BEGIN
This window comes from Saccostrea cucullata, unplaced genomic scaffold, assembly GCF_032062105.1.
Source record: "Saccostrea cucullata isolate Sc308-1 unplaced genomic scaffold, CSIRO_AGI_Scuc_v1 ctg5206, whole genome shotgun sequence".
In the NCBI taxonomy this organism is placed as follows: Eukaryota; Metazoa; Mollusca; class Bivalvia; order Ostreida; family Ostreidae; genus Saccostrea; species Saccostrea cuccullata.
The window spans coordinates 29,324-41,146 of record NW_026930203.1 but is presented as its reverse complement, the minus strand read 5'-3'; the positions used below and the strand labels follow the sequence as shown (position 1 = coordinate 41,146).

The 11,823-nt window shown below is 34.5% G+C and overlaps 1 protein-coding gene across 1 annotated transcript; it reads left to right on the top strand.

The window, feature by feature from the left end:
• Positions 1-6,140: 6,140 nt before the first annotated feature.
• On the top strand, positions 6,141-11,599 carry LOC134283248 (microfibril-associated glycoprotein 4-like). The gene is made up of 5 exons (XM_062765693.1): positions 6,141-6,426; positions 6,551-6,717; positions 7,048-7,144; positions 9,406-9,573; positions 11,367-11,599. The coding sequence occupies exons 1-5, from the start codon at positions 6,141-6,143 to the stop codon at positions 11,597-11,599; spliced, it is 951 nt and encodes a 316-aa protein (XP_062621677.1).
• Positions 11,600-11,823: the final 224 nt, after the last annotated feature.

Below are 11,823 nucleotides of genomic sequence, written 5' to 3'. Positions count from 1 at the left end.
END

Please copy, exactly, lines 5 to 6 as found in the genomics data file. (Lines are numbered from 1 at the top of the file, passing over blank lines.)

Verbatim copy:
The 11,823-nt window shown below is 34.5% G+C and overlaps 1 protein-coding gene across 1 annotated transcript; it reads left to right on the top strand.

The window, feature by feature from the left end: